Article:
When it’s your turn, you can either say “ping” or “pong” – depending on your mood. If you say “ping,” you can say it quickly: “ping.”
If you say “pong,” can draw it out: “ponnnnnnnnnnnnnnnnnnnnnnnnnnnnnnnnnnnnng” or say it quickly “pong” or somewhere in between “ponnnnnng.”
The other player must return the serve as soon as the “….g” is completed. At least within a mutually agreeable number of nanoseconds.
If someone tries to draw out a “ping” (as in “pinnnnnnng”) that’s cleary a miss. If somone responds too soon (during the “..nnnn..”) or too late (after the “….g”), that’s also a miss.
After a few good volleys, you might want to introduce further refinements.
For example, saying “spin” is the equivalent of a verbal backhand. And, of course, you can say “ssssspinnnnnnnnnnnnnnnnn” if you feel so moved. The only effective return for a “spin” is, of course, a “ping.” Anyone trying to pong a spin automatically misses unless it gets returned.
Know what I mean?
Jon Jenkins adds:
Boing Swoosh and Boff: The game is quite similar to one Maureen uses. Her game has three sounds boing, swoosh and boff. Each sound sends the imaginary ball a different direction left, right and straight across sort of like Hearts. We could have:
- backhands be bong
- straight forehands ping
- forehand slices be slish
- backhand slices blish
- Smashes would be pong
- Top spin twong said quickly
- back spin bwong said slowly like bwoooonnnng
- right hand spin rwong with medium speed like rwoonng
- left hand spin lwong with speed like rwong but it would be of course lwoonng
Extra spin would be gained by lengthening the first letter of the spin so extra top spin would be ttwong perhaps with a bit of a stutter like t-t-wong.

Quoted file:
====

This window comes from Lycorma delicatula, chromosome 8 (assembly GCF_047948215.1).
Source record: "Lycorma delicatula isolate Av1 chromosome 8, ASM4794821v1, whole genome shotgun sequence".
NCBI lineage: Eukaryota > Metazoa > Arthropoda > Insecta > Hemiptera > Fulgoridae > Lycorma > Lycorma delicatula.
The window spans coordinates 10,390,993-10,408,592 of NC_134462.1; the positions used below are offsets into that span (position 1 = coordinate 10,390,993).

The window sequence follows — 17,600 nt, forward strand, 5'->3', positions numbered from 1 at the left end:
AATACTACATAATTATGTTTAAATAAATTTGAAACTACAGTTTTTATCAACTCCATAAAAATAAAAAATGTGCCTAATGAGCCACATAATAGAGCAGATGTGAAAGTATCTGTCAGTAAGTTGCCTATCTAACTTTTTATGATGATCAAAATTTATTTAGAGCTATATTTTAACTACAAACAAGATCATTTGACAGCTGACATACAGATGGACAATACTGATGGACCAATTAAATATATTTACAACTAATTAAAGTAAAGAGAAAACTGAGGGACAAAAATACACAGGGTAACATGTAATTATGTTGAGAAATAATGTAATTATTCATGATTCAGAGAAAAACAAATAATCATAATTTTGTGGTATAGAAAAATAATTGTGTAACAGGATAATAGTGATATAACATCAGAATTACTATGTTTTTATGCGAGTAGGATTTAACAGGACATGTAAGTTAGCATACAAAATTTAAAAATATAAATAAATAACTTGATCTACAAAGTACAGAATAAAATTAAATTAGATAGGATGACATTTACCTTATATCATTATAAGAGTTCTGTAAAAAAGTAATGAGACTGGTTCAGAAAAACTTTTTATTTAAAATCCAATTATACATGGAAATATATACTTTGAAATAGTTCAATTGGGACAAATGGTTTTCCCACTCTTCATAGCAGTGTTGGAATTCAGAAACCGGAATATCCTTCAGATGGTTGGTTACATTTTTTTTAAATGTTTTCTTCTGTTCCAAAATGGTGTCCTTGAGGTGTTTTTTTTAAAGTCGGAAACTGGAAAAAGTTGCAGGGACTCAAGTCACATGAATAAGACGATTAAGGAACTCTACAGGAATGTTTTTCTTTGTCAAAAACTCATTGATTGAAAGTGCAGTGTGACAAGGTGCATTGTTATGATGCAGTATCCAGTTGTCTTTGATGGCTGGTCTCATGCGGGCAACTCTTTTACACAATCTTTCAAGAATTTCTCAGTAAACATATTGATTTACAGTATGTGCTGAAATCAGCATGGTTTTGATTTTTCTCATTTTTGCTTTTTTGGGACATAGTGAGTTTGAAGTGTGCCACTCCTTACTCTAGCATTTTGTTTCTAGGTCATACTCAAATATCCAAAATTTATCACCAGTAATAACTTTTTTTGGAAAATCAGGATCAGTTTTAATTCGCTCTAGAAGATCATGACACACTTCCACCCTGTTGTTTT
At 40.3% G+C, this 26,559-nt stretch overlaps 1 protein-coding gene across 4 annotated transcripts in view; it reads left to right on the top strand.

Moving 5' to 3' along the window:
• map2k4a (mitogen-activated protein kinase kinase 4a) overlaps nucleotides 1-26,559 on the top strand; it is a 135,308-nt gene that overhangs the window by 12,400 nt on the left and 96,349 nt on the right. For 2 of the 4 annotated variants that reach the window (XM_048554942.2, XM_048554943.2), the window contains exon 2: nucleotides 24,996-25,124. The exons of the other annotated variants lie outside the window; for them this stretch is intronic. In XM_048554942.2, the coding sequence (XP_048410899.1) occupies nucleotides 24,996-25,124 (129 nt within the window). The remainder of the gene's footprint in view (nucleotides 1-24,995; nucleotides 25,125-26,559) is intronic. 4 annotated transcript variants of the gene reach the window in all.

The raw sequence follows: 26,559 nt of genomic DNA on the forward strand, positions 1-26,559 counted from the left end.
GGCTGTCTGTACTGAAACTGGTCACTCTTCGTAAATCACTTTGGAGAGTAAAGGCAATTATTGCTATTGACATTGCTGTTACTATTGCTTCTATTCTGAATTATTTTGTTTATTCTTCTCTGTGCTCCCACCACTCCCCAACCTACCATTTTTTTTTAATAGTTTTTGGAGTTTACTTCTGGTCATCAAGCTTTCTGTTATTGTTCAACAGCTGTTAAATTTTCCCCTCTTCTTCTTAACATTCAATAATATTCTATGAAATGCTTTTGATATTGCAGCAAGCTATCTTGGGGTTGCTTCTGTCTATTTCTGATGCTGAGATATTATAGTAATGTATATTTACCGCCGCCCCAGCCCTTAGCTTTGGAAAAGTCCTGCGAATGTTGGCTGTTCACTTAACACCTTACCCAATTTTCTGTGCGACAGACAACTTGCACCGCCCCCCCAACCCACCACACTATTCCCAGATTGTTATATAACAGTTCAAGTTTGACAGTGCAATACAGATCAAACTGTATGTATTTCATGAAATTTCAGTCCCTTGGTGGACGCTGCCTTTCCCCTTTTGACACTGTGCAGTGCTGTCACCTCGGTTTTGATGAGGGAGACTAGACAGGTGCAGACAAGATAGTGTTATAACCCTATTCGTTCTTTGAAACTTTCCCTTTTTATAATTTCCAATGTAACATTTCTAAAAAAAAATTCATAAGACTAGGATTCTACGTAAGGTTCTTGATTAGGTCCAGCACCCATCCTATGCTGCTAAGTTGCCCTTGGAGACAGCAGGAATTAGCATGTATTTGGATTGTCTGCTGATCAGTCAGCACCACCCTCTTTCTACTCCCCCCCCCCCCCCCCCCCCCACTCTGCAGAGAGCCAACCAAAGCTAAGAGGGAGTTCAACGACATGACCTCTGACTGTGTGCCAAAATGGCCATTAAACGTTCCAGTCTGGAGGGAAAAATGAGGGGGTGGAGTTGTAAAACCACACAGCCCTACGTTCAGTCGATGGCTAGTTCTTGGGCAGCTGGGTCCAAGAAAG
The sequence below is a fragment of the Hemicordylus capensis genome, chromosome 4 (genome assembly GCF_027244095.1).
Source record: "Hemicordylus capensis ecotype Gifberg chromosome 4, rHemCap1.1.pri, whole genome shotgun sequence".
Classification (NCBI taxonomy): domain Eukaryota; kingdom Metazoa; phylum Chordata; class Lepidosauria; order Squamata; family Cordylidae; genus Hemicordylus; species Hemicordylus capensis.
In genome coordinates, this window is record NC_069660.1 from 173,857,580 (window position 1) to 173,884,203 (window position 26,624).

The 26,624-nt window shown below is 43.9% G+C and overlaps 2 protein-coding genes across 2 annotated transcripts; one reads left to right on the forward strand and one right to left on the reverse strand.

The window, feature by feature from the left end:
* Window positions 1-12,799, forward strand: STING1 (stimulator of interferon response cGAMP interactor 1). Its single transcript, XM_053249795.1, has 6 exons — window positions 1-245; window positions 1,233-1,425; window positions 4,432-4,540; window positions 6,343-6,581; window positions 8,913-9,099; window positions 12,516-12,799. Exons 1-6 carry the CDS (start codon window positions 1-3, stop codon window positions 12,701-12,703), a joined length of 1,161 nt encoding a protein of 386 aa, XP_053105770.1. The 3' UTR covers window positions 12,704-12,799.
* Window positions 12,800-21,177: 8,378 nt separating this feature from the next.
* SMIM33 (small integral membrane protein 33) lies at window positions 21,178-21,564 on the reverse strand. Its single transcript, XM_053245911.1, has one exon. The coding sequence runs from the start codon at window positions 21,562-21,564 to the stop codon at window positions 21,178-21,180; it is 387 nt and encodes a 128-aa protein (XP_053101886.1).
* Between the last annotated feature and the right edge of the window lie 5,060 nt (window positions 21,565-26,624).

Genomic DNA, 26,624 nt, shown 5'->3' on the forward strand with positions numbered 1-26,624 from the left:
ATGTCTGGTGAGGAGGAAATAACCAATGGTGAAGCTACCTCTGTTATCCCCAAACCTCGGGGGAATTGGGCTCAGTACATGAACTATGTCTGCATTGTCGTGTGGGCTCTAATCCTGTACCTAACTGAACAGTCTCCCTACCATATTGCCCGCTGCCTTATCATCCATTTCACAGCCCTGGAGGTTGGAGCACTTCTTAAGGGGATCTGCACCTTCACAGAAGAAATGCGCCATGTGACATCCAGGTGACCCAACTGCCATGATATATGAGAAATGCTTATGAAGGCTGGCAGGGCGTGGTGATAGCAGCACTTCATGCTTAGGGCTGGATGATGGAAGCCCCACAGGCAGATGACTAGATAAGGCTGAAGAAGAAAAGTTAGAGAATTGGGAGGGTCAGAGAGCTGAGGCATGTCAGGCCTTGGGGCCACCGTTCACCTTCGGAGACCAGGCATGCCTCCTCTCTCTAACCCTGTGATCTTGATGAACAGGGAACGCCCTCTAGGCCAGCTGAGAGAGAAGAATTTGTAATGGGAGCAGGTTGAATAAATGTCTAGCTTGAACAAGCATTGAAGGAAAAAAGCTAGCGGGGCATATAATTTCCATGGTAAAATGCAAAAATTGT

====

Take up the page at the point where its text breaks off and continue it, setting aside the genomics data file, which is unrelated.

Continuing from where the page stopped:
The return would have to be made on the last letter of the sound (hard with a sh sound).
The referee would make the missing sounds. Too early in the word would land the ball in the net and the referee would say dunk. over the end would be biff (in honor of Calvin).
Major FUN comments editorially: in a non-refereed version, both players make the missing sounds simultaneously.
There have been various references to this “Invisible Frisbee thrown around a circle” game in reference to the Sound Ping Pong Game.
- Zip = Sound with appropriate movement as invisible frisbee is passed to next person in circle.
- Zap = Sound with appropriate different movement as invisible frisbee is thrown across the circle.
- Bop = Sound with appropriate different movement as invisible frisbee is bounced back from whence it came. (Only rule is that you cannot Bop a Bop)
Every time I play this game I use three different words e.g. playing with IBM executives one time:
- Emm = Sound with appropriate movement as invisible frisbee is passed to next person in circle.
- Bee = Sound with appropriate different movement as invisible frisbee is thrown across the circle.
- Eye = Sound with appropriate different movement as invisible frisbee is bounced back from whence it came.
When the Eye-Bee-Emm sequence occurred there was spontaneous applause.
George Platts Bristol, UK.
Major FUN adds: then there’s:
A serve is performed by saying “ball” or “balllll” or even “ballllllllllllllllllllllllllllllllllll”
When it’s your team’s turn to return, as it were, you hit the conceptual ball to each other by saying “volley” each time you hit it. And then “ball” when you hit it over the net.
You can also spike.
Which, like all the above, could be “zoom” or “zoooooommmm” or “zooooooooom” or “zommmmmmm” Except it has nothing to do with sports or anything remotely sporty. And people sit in a circle. And when you’ve been Zoomed you can Zoom back to the person who just zoomed you or zoom the person on the other side or zoom both at almost the same time. And it’s just as fun, and sometimes even more.
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